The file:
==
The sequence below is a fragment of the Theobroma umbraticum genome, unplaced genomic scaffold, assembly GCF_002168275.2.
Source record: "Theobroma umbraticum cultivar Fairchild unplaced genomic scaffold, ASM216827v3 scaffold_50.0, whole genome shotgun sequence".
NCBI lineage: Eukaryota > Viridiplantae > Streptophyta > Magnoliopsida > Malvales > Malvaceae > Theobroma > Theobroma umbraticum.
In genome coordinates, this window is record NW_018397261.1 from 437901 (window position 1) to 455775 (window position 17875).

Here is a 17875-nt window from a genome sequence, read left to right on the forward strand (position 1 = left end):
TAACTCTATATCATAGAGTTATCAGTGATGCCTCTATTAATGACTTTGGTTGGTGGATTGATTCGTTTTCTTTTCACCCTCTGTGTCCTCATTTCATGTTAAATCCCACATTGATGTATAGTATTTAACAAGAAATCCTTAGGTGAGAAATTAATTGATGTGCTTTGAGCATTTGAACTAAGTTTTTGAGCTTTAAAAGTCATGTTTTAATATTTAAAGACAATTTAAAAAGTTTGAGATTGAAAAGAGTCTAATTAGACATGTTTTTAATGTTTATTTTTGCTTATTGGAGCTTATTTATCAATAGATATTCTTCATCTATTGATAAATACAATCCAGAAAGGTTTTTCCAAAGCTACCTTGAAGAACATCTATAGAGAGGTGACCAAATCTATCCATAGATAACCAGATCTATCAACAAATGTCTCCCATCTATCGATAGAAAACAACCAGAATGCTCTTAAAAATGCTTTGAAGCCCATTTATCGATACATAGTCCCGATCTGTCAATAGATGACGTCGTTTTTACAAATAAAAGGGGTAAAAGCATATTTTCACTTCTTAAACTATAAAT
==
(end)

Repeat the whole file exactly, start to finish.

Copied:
The sequence below is a fragment of the Theobroma umbraticum genome, unplaced genomic scaffold, assembly GCF_002168275.2.
Source record: "Theobroma umbraticum cultivar Fairchild unplaced genomic scaffold, ASM216827v3 scaffold_50.0, whole genome shotgun sequence".
NCBI lineage: Eukaryota > Viridiplantae > Streptophyta > Magnoliopsida > Malvales > Malvaceae > Theobroma > Theobroma umbraticum.
In genome coordinates, this window is record NW_018397261.1 from 437901 (window position 1) to 455775 (window position 17875).

Here is a 17875-nt window from a genome sequence, read left to right on the forward strand (position 1 = left end):
TAACTCTATATCATAGAGTTATCAGTGATGCCTCTATTAATGACTTTGGTTGGTGGATTGATTCGTTTTCTTTTCACCCTCTGTGTCCTCATTTCATGTTAAATCCCACATTGATGTATAGTATTTAACAAGAAATCCTTAGGTGAGAAATTAATTGATGTGCTTTGAGCATTTGAACTAAGTTTTTGAGCTTTAAAAGTCATGTTTTAATATTTAAAGACAATTTAAAAAGTTTGAGATTGAAAAGAGTCTAATTAGACATGTTTTTAATGTTTATTTTTGCTTATTGGAGCTTATTTATCAATAGATATTCTTCATCTATTGATAAATACAATCCAGAAAGGTTTTTCCAAAGCTACCTTGAAGAACATCTATAGAGAGGTGACCAAATCTATCCATAGATAACCAGATCTATCAACAAATGTCTCCCATCTATCGATAGAAAACAACCAGAATGCTCTTAAAAATGCTTTGAAGCCCATTTATCGATACATAGTCCCGATCTGTCAATAGATGACGTCGTTTTTACAAATAAAAGGGGTAAAAGCATATTTTCACTTCTTAAACTATAAAT